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Her friend James Baldwin helped her get her first autobiography published. Her pal Alvin Ailey started a modern dance team with her. She worked with her friends Martin Luther King Jr. and Malcolm X during the Civil Rights movement. Her wannabe friend Bill Clinton asked her to read her poem “On the Pulse of Morning” at his inauguration. She supported Hilary Clinton during the 2008 primaries and then Barack Obama during the election. Tact and class all around.


How is it a beacon of such moral clout could ever be fodder for a centerpiece parody on SNL? Simply make her naughty, even when the naughtiest thing we could imagine the acclaimed, postured, Maya Angelou to do is play a prank. Of course, those pranked respond with “it has been an honor” and “I accept.”


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For the self, for kin, for the other, for nations, and against time. Over the works of Maya Angelou, these loves are articulated and explicated. Her titles alone suggest a desire to know all kinds of love — “Kin," And Still I Rise, I Know Why the Caged Bird Sings, “The Mothering Blackness," “Phenomenal Woman," “On the Pulse of Morning," “A Plagued Journey," Gather Together in My Name, All God’s Children Need Travelling Shoes, and so on.

The lesson on love from her life’s work is that there must be love for the self in place in order to see love in others — be they individuals or larger societal entities. Maya Angelou was as much a model in her work as she was in her body as a strong black woman who kept those identities at the forefront of her efforts. And throughout a life filled with adventure, politics, and hardships, love stayed at the center, and that is ultimately what we will remember her for. According to Canada's CBCNews Angelou told an interviewer in 1985, “What I would really like said about me is that I dared to love. By love I mean that condition in the human spirit so profound it encourages us to develop courage and build bridges, and then to trust those bridges and cross the bridges in attempts to reach other human beings.”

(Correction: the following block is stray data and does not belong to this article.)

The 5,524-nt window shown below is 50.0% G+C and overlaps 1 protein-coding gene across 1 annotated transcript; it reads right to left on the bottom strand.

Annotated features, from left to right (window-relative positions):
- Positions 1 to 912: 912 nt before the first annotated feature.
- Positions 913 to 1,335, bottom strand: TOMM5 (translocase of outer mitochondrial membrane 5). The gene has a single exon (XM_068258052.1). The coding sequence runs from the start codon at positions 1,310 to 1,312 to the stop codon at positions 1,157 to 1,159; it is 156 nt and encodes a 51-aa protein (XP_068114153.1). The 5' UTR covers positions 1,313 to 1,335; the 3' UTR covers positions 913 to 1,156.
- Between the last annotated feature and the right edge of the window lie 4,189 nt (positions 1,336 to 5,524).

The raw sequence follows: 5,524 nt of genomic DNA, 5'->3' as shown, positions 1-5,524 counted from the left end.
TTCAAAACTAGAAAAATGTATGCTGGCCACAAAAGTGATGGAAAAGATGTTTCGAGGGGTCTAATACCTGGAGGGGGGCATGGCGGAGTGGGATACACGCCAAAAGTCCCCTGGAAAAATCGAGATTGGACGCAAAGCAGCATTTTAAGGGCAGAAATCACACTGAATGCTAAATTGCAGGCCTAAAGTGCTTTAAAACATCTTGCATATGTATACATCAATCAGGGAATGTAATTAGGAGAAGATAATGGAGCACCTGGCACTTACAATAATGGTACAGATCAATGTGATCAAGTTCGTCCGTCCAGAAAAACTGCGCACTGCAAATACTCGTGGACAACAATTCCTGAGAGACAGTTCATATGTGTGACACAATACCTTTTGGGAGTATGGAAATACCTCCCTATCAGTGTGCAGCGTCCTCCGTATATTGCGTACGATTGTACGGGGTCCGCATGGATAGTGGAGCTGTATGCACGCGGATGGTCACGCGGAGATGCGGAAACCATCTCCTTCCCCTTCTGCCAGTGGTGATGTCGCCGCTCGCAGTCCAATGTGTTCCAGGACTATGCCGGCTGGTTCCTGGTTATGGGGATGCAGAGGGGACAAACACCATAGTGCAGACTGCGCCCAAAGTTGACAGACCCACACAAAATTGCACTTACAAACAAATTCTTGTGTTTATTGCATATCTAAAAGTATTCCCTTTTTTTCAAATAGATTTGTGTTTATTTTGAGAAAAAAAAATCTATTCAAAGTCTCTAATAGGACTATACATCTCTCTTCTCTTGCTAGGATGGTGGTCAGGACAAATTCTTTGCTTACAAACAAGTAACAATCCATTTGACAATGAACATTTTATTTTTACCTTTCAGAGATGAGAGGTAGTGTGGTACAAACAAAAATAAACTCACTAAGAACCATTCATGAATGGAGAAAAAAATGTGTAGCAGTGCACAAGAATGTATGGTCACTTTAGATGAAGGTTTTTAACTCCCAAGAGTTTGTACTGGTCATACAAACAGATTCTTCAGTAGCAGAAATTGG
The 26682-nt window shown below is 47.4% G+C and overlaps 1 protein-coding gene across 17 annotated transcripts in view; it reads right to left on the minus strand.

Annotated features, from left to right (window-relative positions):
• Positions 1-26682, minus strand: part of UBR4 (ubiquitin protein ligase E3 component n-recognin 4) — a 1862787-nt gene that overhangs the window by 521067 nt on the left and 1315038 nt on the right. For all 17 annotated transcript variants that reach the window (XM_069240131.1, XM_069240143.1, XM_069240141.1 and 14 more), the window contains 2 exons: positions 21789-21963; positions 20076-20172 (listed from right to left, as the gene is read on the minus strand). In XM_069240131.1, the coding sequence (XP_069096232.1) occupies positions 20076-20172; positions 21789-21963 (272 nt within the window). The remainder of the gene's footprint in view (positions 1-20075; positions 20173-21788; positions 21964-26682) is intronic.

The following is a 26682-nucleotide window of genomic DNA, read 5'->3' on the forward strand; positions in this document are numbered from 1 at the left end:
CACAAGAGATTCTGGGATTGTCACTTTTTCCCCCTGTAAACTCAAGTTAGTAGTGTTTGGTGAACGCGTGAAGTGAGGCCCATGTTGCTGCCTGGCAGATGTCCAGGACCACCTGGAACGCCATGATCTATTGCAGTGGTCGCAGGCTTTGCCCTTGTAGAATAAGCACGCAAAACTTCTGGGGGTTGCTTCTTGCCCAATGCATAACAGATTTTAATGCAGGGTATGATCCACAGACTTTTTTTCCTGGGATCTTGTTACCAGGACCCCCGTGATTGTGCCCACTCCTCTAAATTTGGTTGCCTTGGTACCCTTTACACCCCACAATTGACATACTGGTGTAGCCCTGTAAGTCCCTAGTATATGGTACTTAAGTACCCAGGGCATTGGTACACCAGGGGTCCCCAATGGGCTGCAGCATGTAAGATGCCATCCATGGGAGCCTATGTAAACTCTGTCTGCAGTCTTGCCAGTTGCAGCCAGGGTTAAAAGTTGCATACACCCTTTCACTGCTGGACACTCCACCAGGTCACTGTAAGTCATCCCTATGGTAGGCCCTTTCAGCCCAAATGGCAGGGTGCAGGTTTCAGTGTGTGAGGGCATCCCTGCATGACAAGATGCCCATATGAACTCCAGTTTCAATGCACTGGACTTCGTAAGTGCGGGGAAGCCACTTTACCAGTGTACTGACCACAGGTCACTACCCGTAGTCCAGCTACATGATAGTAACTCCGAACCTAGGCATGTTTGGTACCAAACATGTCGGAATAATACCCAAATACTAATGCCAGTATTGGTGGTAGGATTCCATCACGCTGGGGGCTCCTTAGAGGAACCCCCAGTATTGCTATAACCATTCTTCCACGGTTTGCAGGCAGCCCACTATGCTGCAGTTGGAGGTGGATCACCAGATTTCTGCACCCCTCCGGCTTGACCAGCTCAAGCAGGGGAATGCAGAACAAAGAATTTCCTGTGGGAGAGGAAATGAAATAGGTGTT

Her narrative is not only an act of poetry, but more deeply, it’s an act of poetry in service of a greater public, a greater endeavor toward social anthropology.


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“I’m a woman Phenomenally.”

“If you have only one smile in you, give it to the people you love.”

“If you don’t like something, change it. If you can’t change it, change your attitude.”

“Nothing will work unless you do.”

“My great hope is to laugh as much as I cry; to get my work done and try to love somebody and have the courage to accept the love in return.”

(Read more great Maya Angelou quotes here.)


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From her seven autobiographies to her poetry, Angelou consistently pointed us towards altruism — an abstraction that in postmodern America can seem like a 19th century myth, now on reserve for only particular kinds of writers, particular kinds of humans.

The first thing I felt after reading Maya Angelou’s poetry as a teenager was the desire for social justice — for something outside of myself. It was an important turning point in my moral education, having read her at that time. There was still suffering ahead, still so much to experience and survive — and there still is. And when I feel myself caged, I try to think of the destinies I hope for my life and the lives of others. It is rare to feel a calm about social justice these days, but in her deft hands, the harmony is so ripe that — even if only for the moments I’m reading her words — I believe it.